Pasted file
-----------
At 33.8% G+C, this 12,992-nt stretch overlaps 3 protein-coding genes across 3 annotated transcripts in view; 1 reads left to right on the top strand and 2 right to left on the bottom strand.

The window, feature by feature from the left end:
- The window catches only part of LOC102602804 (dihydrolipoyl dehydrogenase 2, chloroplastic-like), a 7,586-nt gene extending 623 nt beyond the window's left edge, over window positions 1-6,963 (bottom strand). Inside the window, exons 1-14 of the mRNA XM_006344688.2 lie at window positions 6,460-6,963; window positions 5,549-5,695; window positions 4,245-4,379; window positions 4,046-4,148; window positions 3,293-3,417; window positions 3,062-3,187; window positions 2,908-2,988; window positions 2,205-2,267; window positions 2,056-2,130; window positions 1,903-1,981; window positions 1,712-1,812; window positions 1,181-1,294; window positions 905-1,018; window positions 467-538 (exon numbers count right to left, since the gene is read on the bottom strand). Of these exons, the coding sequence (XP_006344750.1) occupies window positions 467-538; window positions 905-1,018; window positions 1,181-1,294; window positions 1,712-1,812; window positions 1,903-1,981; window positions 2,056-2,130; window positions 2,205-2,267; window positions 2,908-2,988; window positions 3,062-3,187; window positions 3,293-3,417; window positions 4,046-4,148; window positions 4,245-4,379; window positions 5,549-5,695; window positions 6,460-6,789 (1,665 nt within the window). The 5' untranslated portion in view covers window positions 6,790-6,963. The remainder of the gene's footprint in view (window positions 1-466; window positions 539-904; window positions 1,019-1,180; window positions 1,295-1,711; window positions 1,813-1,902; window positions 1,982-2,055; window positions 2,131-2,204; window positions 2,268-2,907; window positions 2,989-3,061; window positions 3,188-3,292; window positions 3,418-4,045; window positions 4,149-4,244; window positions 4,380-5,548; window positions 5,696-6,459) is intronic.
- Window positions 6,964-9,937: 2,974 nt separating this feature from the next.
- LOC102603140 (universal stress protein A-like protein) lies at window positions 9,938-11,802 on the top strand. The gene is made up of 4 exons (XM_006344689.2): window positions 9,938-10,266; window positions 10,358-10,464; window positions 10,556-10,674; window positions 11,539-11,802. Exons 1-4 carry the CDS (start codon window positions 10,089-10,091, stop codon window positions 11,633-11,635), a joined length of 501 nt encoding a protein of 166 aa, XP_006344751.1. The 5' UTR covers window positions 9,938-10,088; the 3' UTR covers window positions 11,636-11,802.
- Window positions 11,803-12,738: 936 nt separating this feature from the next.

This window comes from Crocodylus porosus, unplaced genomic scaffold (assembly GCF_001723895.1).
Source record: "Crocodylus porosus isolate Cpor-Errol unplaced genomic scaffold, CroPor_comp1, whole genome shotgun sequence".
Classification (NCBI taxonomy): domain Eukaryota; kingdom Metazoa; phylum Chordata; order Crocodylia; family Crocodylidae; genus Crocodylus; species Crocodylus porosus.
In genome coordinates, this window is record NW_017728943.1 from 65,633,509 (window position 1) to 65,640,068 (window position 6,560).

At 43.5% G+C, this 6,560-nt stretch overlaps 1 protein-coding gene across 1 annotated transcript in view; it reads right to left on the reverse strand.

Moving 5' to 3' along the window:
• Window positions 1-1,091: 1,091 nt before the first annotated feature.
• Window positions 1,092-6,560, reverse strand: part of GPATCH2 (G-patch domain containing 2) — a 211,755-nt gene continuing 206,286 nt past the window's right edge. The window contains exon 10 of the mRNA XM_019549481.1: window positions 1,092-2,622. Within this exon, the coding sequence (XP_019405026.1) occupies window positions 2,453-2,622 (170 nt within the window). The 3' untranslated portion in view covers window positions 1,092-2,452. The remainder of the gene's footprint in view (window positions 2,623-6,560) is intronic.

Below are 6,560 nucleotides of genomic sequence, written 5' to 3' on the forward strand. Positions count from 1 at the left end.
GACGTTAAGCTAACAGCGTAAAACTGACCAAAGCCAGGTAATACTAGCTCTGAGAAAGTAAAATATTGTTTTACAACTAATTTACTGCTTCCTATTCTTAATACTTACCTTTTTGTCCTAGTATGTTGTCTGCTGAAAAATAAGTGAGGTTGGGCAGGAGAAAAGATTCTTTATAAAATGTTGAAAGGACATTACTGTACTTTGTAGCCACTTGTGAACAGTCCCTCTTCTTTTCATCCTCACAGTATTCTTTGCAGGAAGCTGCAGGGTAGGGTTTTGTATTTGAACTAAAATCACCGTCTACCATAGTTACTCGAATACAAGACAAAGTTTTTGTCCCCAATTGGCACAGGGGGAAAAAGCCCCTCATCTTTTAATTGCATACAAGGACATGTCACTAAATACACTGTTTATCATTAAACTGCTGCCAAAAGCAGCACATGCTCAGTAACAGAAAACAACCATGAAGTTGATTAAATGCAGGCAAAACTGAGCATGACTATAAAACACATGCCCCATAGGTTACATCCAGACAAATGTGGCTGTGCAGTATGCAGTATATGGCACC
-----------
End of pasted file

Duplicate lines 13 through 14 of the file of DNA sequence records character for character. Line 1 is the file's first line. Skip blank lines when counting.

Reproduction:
• Window positions 1-1,091: 1,091 nt before the first annotated feature.
• Window positions 1,092-6,560, reverse strand: part of GPATCH2 (G-patch domain containing 2) — a 211,755-nt gene continuing 206,286 nt past the window's right edge. The window contains exon 10 of the mRNA XM_019549481.1: window positions 1,092-2,622. Within this exon, the coding sequence (XP_019405026.1) occupies window positions 2,453-2,622 (170 nt within the window). The 3' untranslated portion in view covers window positions 1,092-2,452. The remainder of the gene's footprint in view (window positions 2,623-6,560) is intronic.